How to raise ph in soil?
Raising soil pH can be critical for your garden plants to thrive.
With the help of soil testing equipment, like soil ph meter for example or professional soil ph tester, you can regulate the actual pH range accurately. But without any scientific background you can correctly apply lime and fertilizer on acid soils.
Unless growing acid loving plants, you should be aiming for a soil reaction somewhere between 6.0 and 6.9. Normally a pH of 7.3 is as high as your garden soil should be allowed to go if growing the usual collection of annuals, perennials, vegetables and shrubs. Though for a lot of plants, even this can be a little high for best results.
Making precise recommendations for how much material is needed for raising soil pH is not easy. Lighter soils require less, heavy soils need more alkalizing agents. The amount of organic matter in the soil changes the requirements. If the organic matter has reduced to humus, this normally increases the amount of chemical needed.
The best way around this dizzying problem is to go ahead and treat the soil to your best estimate, rechecking pH after a couple of weeks, then a month later, and again two months after. If you didn’t apply enough, just add some more. If you applied too much, you won’t do any harm in using sulfur to reverse your efforts to raise the soil pH.
Raise Soil Ph with Lime.
You can raise soil pH by applying lime. Here are some suggested amounts:
To raise soil pH of light sandy loams one full point (i.e. from 5.5 to 6.5) add 35 pounds of ground lime to 1,000 square feet. On a medium loam soil, apply 50 pounds, and on a heavy clay loam, 70 pounds. (Either agricultural lime or the fine chips used for top-dressing driveways can be used.)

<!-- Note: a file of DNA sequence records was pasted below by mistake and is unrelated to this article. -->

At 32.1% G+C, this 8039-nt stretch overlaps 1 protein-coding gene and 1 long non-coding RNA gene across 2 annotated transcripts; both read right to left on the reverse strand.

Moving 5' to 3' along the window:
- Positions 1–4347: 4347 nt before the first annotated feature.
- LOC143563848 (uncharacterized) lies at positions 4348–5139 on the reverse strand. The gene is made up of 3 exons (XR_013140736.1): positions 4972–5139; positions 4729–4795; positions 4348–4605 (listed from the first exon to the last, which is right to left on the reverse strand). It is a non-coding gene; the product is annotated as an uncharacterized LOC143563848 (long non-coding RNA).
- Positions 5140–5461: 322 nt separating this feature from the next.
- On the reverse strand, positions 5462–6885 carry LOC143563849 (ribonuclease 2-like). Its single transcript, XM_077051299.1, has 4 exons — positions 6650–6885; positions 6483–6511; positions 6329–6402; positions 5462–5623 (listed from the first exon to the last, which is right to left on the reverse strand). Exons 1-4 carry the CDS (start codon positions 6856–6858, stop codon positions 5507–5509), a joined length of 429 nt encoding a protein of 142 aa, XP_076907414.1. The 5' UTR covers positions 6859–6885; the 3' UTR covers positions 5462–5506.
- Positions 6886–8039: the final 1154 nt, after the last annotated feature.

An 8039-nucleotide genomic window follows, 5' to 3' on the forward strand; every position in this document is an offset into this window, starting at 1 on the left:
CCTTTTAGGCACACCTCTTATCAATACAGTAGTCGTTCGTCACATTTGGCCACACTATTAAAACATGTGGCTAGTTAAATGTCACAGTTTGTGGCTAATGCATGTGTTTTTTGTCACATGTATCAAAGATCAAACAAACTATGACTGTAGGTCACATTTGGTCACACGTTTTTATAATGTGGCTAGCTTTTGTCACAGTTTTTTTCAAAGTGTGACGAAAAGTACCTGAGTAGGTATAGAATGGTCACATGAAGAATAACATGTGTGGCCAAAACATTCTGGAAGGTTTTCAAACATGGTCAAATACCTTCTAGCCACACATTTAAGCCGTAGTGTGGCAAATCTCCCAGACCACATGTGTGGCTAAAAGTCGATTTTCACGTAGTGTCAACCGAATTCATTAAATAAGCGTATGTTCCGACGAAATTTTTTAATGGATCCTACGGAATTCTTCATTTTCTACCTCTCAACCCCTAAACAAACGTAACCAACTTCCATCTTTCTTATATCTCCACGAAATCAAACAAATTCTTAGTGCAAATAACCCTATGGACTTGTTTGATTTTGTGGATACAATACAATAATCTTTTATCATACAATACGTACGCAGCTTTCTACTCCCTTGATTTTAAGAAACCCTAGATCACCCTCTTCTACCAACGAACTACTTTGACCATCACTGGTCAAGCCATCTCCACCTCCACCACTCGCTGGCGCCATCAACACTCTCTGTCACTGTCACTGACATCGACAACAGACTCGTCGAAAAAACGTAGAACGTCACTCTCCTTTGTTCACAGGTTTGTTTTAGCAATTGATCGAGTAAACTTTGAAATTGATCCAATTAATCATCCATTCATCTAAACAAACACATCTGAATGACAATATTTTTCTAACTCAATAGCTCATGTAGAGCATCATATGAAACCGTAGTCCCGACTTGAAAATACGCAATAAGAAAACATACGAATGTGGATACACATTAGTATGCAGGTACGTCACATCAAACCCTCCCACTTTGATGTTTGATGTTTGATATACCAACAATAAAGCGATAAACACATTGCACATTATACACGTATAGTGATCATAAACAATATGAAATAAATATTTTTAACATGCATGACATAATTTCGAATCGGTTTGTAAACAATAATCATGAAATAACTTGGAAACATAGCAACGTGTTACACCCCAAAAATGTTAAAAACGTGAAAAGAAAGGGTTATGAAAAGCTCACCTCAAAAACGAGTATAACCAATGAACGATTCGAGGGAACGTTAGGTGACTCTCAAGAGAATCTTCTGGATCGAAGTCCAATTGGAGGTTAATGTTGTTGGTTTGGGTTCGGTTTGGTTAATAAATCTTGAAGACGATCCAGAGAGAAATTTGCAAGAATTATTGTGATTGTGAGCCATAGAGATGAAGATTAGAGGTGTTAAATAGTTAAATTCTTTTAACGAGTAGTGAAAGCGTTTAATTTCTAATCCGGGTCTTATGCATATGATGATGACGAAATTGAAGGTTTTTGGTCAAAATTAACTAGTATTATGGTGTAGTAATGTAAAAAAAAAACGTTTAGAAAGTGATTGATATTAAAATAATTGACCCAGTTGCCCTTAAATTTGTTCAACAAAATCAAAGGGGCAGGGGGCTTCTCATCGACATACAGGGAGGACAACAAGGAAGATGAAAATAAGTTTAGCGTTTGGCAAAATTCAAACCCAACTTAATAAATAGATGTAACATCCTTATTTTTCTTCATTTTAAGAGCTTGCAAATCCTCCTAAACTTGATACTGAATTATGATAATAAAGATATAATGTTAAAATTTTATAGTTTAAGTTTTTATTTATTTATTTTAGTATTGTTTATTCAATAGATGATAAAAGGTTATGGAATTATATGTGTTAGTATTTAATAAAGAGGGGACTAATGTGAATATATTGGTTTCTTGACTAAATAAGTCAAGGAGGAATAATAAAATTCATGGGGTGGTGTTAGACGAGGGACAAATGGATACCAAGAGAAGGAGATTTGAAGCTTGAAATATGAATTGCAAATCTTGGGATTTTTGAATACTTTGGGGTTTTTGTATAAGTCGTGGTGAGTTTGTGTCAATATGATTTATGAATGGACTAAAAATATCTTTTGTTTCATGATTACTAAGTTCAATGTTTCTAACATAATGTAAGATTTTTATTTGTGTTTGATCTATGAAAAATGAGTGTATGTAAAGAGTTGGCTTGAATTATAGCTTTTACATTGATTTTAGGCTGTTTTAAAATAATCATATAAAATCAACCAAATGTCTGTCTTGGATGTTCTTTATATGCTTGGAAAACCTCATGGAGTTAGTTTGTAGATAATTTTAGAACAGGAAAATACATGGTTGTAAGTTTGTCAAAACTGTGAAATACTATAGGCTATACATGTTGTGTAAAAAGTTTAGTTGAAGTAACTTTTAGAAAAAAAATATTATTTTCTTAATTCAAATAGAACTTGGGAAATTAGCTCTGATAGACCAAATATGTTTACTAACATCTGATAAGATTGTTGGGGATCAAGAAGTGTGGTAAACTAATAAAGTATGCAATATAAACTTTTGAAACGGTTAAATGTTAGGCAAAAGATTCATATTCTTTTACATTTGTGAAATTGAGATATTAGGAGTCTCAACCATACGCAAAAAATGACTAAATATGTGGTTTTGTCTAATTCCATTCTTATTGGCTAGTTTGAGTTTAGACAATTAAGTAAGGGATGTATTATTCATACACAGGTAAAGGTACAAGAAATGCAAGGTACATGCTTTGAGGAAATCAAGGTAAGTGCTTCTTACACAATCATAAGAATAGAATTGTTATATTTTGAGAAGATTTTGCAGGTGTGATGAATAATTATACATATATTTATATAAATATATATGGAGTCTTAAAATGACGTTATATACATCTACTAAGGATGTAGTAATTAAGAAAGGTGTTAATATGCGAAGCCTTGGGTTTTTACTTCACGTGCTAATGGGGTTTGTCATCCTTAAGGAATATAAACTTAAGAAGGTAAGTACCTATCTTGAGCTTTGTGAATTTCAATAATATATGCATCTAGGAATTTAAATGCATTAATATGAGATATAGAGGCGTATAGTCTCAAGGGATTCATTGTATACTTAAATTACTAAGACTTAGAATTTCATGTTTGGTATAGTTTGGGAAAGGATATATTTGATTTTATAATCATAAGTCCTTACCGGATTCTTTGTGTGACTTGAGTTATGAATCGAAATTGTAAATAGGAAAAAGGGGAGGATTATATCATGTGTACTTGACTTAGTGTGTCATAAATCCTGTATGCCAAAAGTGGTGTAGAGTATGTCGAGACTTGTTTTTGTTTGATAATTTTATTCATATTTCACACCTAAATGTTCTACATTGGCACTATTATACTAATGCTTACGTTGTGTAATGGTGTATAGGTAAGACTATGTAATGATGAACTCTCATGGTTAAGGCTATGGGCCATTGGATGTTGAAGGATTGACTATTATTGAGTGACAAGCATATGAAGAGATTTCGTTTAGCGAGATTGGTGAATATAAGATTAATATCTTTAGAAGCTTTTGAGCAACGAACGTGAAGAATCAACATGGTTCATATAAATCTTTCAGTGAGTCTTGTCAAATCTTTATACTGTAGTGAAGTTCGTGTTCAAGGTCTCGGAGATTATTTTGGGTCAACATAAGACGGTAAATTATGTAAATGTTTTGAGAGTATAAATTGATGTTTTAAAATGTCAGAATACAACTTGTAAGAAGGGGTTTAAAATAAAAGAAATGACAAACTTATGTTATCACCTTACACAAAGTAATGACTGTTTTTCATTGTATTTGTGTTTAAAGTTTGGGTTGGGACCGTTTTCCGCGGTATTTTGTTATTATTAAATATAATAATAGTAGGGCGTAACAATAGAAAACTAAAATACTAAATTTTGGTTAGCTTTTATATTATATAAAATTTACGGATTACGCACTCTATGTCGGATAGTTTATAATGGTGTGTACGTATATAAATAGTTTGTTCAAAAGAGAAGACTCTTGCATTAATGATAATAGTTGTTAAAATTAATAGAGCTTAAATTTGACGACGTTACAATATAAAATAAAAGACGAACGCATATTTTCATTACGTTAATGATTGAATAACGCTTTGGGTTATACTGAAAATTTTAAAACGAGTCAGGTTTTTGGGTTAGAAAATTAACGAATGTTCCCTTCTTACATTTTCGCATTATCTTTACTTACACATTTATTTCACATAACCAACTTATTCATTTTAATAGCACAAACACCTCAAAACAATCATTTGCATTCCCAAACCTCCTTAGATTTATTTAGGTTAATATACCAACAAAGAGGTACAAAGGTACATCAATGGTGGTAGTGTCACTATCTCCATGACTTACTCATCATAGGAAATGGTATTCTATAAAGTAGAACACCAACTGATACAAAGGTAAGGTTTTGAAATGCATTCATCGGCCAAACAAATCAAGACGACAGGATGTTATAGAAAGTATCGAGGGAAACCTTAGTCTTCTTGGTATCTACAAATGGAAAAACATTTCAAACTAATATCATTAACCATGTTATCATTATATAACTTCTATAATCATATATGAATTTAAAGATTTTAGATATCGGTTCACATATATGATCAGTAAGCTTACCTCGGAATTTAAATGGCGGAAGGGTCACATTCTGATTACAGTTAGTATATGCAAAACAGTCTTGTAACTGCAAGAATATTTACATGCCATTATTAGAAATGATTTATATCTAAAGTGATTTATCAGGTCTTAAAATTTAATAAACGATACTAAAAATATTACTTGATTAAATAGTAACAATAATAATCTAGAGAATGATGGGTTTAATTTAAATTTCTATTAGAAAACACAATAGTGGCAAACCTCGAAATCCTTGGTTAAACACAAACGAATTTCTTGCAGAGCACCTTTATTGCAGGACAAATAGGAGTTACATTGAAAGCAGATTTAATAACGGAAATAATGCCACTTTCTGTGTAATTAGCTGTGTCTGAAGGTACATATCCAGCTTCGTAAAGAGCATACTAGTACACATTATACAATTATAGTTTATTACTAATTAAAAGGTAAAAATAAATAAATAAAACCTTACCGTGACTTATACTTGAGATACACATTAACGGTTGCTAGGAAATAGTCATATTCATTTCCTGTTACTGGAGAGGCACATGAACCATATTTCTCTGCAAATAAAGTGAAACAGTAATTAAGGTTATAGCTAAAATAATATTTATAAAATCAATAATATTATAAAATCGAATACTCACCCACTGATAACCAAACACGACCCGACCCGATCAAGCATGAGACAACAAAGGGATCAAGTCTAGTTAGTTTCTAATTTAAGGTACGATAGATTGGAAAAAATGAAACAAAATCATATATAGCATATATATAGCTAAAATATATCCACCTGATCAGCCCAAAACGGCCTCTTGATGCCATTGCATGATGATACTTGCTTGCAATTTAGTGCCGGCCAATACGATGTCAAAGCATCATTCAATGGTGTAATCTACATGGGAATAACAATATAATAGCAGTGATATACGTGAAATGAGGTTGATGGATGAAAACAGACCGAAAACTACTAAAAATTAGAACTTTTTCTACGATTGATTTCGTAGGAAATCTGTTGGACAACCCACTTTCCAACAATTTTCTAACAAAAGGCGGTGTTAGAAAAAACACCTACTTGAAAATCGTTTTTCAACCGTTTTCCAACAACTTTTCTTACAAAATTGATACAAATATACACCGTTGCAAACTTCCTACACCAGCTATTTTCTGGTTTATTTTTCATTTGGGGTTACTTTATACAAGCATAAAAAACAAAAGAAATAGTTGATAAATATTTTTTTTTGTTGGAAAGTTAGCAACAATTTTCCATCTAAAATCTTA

Within the 6.0 to 6.9 pH range, all foods needed by the majority of shrubs, annuals, perennials and other “average” garden plants are available in the soil in soluble form, provided the foods are present in the first place. Bacteria thrive and do their vital work better in this pH range, and certain potential poisons, such as aluminum, are locked up so they cannot injure plant roots.
Pay particular attention to the above phrase, “provided the foods are present in the first place.” No matter how much you raise soil pH, it cannot make available any food element that is not present. For example, plants may show by certain signs that they are not taking up iron from the soil. If the pH is high, we might suspect that iron is present but locked up in insoluble form. If, however, plants still show a deficiency of iron after sulfur has been applied to lower the pH, then we know that iron is lacking and must be supplied in a form plants can absorb.
Because plants tend to remove calcium from the soil as they grow, which in turn lowers pH, lime is closely tied in with our use of the pH theory. To a considerable degree, proper lime application to raise soil ph (assuming supplies of plant nutrients are ample) becomes the key to our success with garden soils. This does not mean that the indiscriminate use of lime year after year is the right way to run a garden. Too much alkalinity can do as much harm as too little. This is why no “rule of thumb” can be set up that will work all the time in every garden. The only safe guide is an actual test of soil reaction.
Also you can read the article How to lower ph in soil.
This article was written by Robert C. Harris.